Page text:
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It seems as though IMR 4064 is gaining popularity and is more available. With LC or similar capacity brass (PPU) and the rod like configuration of the 4064 it looks as if the cases fill-up quickly, as compared to commercial brass. A charge of 42.5>43 grains of 4064 fills the case up near the mouth. Depending on the length/type of bullet there may be a chance of compressing the 4064 in the case. There is good info on this forum and can be found with a search using "IMR 4064 and LC Cases". Most of this info I have read and may have saved me from a serious mistake. Now I have some info but I also have a question or two.

When using a rod configured powder like 4064 is there a rule of thumb or precise data on the ratio of propellant and free (air) space inside the case after the bullet is seated. From all I have read compressing the propellant inside the case when seating the bullet is a No-No (over-pressure issues,..etc). Specifically, can you compress the 4064 a little without fear of over-pressures/malfunctions/damage to the rifle...etc? What is going to be the best for safety-vs-accuracy-vs-performance and the welfare of the M1A?

If some of you really talented and experienced re-loaders would like to impress folk like me, here's your chance. Thanks.
 

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Let me preface this by saying i'm assuming you have all your reloading stuff set up properly, scale calibrated right etc:

I've never had a problem using compressed loads in rifles. Pistols would be another story particularly powders like Trail boss you do NOT want to compress those. But in a rifle some powder kernel crunching is normal especially with the longer match bullets. A good starting point would be 42 grains 4064 with a 168 or 175 at 2.81" in lake ccity brass. You can fiddle with the seating depth or powder charge to fine tune from there but whatever you do only change one variable at a time.
 

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Long ago I ran across some military test data that concluded that the best fill ratio for a 30 - 06 cartridge, using IMR powder, was from 93 - 98 percent of the usable case volume once the bullet was seated. I have used that rule of thumb for my .308 cases ever since reading that info.

This fill ratio is dependent upon the volume of the case so case brands and lots make a difference. I usually check my case volumes (I use the water weight method as there is no real correlation between case weight and volume) from time to time and keep a record of the results. I don't like to use LC cases because their volumes limit my powder charge weights. Larger volume cases allow you more flexibility in regards to powder charge weights which, in turn, allow more flexibility with bullet weights. But, again, check the case volume before you use it, case volumes of about 56 grains of water are on the large side while some cases (certain LC years) hold as little as 53 grains of water. I like to use Lapua brass mainly because their volumes are pretty consistent (but they do vary from lot to lot too) and they are on the top end (about 56.4 grains of water). Several other, less expensive cases have about the same volume and so do some military cases (Venezuelan CAVIM being one of them and some of the more recent LC cases being another).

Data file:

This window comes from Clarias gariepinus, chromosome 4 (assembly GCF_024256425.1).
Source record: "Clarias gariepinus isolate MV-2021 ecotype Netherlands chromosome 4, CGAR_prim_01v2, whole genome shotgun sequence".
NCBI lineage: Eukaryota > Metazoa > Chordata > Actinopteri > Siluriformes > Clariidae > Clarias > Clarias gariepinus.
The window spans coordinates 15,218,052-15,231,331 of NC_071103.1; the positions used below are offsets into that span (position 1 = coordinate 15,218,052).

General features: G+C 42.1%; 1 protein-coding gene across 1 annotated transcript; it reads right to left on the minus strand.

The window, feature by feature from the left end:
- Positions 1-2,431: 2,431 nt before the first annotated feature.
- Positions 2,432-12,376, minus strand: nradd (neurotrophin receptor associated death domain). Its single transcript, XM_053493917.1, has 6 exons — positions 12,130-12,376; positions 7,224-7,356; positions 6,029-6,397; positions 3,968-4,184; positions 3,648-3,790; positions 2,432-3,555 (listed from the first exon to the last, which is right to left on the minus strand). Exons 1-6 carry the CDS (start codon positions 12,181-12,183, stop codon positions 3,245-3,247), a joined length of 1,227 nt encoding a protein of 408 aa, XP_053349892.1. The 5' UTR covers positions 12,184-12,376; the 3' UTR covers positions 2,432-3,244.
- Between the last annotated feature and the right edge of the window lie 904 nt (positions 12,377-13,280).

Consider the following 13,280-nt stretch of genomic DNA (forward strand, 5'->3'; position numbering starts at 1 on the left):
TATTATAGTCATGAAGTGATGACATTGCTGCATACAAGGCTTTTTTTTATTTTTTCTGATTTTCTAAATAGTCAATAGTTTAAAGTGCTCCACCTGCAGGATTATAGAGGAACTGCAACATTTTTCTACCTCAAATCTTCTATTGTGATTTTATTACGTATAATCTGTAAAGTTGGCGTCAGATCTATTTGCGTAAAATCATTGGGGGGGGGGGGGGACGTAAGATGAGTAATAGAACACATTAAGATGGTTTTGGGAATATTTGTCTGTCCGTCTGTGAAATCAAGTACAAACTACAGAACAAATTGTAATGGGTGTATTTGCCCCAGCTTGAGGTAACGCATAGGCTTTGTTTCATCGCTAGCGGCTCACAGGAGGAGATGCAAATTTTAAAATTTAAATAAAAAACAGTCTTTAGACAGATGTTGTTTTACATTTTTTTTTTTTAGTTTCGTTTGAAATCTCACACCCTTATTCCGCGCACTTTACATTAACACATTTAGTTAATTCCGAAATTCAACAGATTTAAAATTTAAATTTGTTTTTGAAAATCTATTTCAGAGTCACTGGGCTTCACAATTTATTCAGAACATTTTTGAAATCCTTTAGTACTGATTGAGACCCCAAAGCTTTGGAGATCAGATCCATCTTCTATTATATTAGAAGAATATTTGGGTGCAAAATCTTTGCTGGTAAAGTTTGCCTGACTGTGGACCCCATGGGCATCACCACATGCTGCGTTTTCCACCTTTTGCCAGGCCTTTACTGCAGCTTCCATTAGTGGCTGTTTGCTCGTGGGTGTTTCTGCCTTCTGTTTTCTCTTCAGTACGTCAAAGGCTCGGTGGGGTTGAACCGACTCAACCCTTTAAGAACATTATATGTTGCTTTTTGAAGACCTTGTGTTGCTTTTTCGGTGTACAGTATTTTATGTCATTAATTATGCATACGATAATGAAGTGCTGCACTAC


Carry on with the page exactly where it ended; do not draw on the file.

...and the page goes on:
Bullets are also a factor in that the shape of the seated portion of the bullet will also change the amount of volume available. I have found that Hornady bullets seem to use up more case volume when they are seated which increases pressures and velocities a bit (I've tried to point this out when people claim that the Hornady manuals list lighter powder charge weights than other similar manuals...to no avail).
 

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Specifically, can you compress the 4064 a little without fear of over-pressures/malfunctions/damage to the rifle...etc? What is going to be the best for safety-vs-accuracy-vs-performance and the welfare of the M1A?
As to your question above, again, it depends on the case's volume. An older LC case with 53.4 grains of water capacity will produce pressures of around 58,000 PSI using a 175gr SMK seated to 2.82" COAL over 42 grains of IMR 4064. On the other hand, if the case has 56 grains of water capacity then the pressure will drop to around 51,700 PSI. Is the higher pressure safe? I believe it is but it will push the rifle harder than it was intended to be pushed, don't forget though that the rifle is tested with a proof load that produces something like 80 - 85000 PSI.
 

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You might also try using a drop tube to settle the powder grains better, which would minimize compression with the same load. I've found this especially helpful in reloading the 358 Win and others.
 
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Ram-

Curious as to the case capacities of current LC vintages? Do you have any data on 10-13?
Sorry, no. As I mentioned, I tend to stick with Lapua cases and I don't have much info in my records for LC cases except for LC 86 which was running about 53.5 grains of water. I do know that I've helped a few people recently that were using more recent LC cases (I just can't remember the years and since I didn't actually measure the cases myself I didn't add the volumes to my spreadsheet) that claimed to have more volume than that.
 
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Just a quick note on checking case volumes.
Check the capacity of the brass after it has been fired in your chamber and before resizing.